All projects require some level of CONCEPT definition to identify business drivers, problems, and opportunities for the project. Project objectives are aligned with the sponsoring organization’s strategic direction. The sponsor, project manager and organizational change manager assess the readiness of the organization for the project. This process is critical to attaining the necessary executive buy-in to fund, launch, and support the project, and can take anywhere from a few days to several weeks or months. If the project is determined to be feasible and likely to achieve the results desired, the program passes through the CONCEPT Phase and moves into INITIATE.
The INITIATE phase is the first formal project phase and is focused on defining the overall project parameters, such as identifying and aligning all key stakeholder expectations with the project’s purpose, establishing project and change management, and creating a quality environment needed for a successful outcome. This work can be performed within the management structure of the sponsoring organization. If the program is determined to be feasible and likely to achieve the results desired, the program passes through the INITIATE Phase and moves to PLAN.
During PLAN, the project team identifies and documents all of the processes and activities necessary to successfully deliver the project outcomes. These include scope, duration, estimated cost, quality, communications, requirements, risks, business process reengineering, organizational change management, procurement, and stakeholder engagement. The type and construct of the project influences the planning techniques and/or the level of rigor required. For less complex projects, planning activities may require a modest amount of time. For very large and complex projects, the PLAN phase can span multiple years. At the completion of the PLAN phase, if the project continues to appear viable, it moves into the EXECUTE and BUILD phase.
The EXECUTE and BUILD phase typically consumes the most energy and resources. During this phase, the project executes the tasks within the project plan, prioritized by the critical path. Particular attention is given to the production and quality of deliverables while balancing time, cost, scope, and quality of the project as a whole. Detailed analysis and decision making during the EXECUTE Phase requires the development of appropriate project management responses. This relies on consistent sponsor monitoring, supported by the project manager, of scope, schedule, costs, quality, risks and issues, and overall project performance. In parallel, the organizational change manager supports business unit and process owners in their preparations to implement process changes to harness the benefits of the project. Once the EXECUTE and BUILD portion of the project is complete and strategies for implementation deployed, the program passes through the EXECUTE and BUILD Phase and “goes live” or is “launched.”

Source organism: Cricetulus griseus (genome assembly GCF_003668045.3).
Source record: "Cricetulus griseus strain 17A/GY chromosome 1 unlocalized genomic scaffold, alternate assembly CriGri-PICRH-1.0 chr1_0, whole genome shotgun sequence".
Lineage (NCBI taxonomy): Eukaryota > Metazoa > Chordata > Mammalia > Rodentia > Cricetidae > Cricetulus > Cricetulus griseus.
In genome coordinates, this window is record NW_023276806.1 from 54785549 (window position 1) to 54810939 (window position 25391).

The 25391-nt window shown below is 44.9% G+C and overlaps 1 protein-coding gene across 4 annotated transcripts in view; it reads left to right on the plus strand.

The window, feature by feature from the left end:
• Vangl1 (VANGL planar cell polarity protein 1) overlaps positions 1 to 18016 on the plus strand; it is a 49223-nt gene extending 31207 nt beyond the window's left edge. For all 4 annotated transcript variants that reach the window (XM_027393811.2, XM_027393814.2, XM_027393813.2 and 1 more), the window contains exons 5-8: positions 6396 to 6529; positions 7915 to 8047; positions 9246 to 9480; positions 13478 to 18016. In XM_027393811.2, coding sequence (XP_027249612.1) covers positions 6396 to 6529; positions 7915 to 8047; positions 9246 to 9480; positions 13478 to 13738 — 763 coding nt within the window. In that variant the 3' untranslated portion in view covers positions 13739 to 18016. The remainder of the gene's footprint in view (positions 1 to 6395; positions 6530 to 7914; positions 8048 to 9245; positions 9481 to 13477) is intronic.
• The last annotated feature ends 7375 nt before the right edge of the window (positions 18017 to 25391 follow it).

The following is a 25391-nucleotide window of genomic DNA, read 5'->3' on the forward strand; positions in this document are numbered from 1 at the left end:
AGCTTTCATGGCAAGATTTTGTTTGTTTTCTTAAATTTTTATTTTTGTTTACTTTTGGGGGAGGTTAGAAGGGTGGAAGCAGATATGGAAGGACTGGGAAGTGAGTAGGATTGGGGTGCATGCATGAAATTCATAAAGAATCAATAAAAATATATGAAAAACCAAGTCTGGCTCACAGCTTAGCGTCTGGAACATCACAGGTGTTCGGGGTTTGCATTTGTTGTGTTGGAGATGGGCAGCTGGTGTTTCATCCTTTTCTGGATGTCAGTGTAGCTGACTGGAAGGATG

The MONITOR and CONTROL phase measures project performance at regular intervals to ensure adoption of the change occurs and the business ultimately reaches proficiency. The activities in this phase oversee the tasks and metrics needed to ensure that the project proceeds without unforeseen surprise. Key project management activities include: schedule, cost, scope, and requirements management, as well as change control, quality management, risk and issue reporting, contract management, and benefits management and realization. From a change management perspective, the organizational change manager monitors adoption by the people using the new process, using surveys and acceptance progression tools to measure progress. Once the project appears in control and on track to achieve the desired outcomes, it passes into the CLOSE and ACHIEVE phase.
The CLOSE and ACHIEVE phase begins once the project’s product is accepted and transferred to the support organization, or a decision is made to suspend or cancel the project. Closing activities confirm custody of the project’s products, deliverables, and documentation, including lessons learned for future reference. Additionally, the organizational change manager confirms that the people impacted by the change are demonstrating new behaviors and habits associated with the new processes. In multi-phase projects, these activities may be applied at various project phases, such as upon a deliverable or phase completion. During the CLOSE and ACHIEVE phase, the sponsor and project manager release the resources committed to the project (such as staff and contractors), address remaining open items (such as open issues and lessons learned), and wind down the project in a way that minimizes risk in this final process phase of the project. 
 - It should be noted that this process phase is not just for projects that have made it to completion. Any project that completes the Initiate phase, and is subsequently halted for any reason, should also go through Close phase activities. This process presents growth opportunities for the project team and the sponsoring organization, and the lessons learned can significantly benefit future efforts.